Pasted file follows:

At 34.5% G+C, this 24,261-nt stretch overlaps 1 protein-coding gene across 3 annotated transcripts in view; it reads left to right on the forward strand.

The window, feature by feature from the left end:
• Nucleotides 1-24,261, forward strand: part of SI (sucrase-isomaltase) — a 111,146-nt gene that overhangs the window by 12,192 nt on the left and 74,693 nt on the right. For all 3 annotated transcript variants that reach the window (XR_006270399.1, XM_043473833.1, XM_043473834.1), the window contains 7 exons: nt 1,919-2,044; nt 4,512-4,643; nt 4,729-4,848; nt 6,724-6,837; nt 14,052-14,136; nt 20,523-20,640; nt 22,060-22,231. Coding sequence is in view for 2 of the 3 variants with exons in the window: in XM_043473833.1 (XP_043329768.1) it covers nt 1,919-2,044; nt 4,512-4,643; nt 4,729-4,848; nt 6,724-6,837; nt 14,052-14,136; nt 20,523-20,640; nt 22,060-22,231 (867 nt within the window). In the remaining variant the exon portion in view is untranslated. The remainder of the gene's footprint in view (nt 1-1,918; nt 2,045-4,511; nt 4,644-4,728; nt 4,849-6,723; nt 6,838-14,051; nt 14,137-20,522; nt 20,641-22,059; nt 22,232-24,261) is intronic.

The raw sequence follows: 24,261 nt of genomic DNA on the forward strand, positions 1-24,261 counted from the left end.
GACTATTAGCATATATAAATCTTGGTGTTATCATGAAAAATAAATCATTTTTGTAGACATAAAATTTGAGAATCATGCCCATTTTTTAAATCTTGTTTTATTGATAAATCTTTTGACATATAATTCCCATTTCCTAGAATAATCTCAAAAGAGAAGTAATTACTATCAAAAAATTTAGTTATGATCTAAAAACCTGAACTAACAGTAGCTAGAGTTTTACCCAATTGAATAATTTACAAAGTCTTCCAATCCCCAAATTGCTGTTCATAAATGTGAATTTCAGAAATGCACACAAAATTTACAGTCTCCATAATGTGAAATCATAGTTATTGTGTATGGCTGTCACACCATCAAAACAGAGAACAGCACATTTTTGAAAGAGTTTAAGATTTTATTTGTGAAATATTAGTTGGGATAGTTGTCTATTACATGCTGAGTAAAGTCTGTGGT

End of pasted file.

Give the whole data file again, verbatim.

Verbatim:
At 34.5% G+C, this 24,261-nt stretch overlaps 1 protein-coding gene across 3 annotated transcripts in view; it reads left to right on the forward strand.

The window, feature by feature from the left end:
• Nucleotides 1-24,261, forward strand: part of SI (sucrase-isomaltase) — a 111,146-nt gene that overhangs the window by 12,192 nt on the left and 74,693 nt on the right. For all 3 annotated transcript variants that reach the window (XR_006270399.1, XM_043473833.1, XM_043473834.1), the window contains 7 exons: nt 1,919-2,044; nt 4,512-4,643; nt 4,729-4,848; nt 6,724-6,837; nt 14,052-14,136; nt 20,523-20,640; nt 22,060-22,231. Coding sequence is in view for 2 of the 3 variants with exons in the window: in XM_043473833.1 (XP_043329768.1) it covers nt 1,919-2,044; nt 4,512-4,643; nt 4,729-4,848; nt 6,724-6,837; nt 14,052-14,136; nt 20,523-20,640; nt 22,060-22,231 (867 nt within the window). In the remaining variant the exon portion in view is untranslated. The remainder of the gene's footprint in view (nt 1-1,918; nt 2,045-4,511; nt 4,644-4,728; nt 4,849-6,723; nt 6,838-14,051; nt 14,137-20,522; nt 20,641-22,059; nt 22,232-24,261) is intronic.

The raw sequence follows: 24,261 nt of genomic DNA on the forward strand, positions 1-24,261 counted from the left end.
GACTATTAGCATATATAAATCTTGGTGTTATCATGAAAAATAAATCATTTTTGTAGACATAAAATTTGAGAATCATGCCCATTTTTTAAATCTTGTTTTATTGATAAATCTTTTGACATATAATTCCCATTTCCTAGAATAATCTCAAAAGAGAAGTAATTACTATCAAAAAATTTAGTTATGATCTAAAAACCTGAACTAACAGTAGCTAGAGTTTTACCCAATTGAATAATTTACAAAGTCTTCCAATCCCCAAATTGCTGTTCATAAATGTGAATTTCAGAAATGCACACAAAATTTACAGTCTCCATAATGTGAAATCATAGTTATTGTGTATGGCTGTCACACCATCAAAACAGAGAACAGCACATTTTTGAAAGAGTTTAAGATTTTATTTGTGAAATATTAGTTGGGATAGTTGTCTATTACATGCTGAGTAAAGTCTGTGGT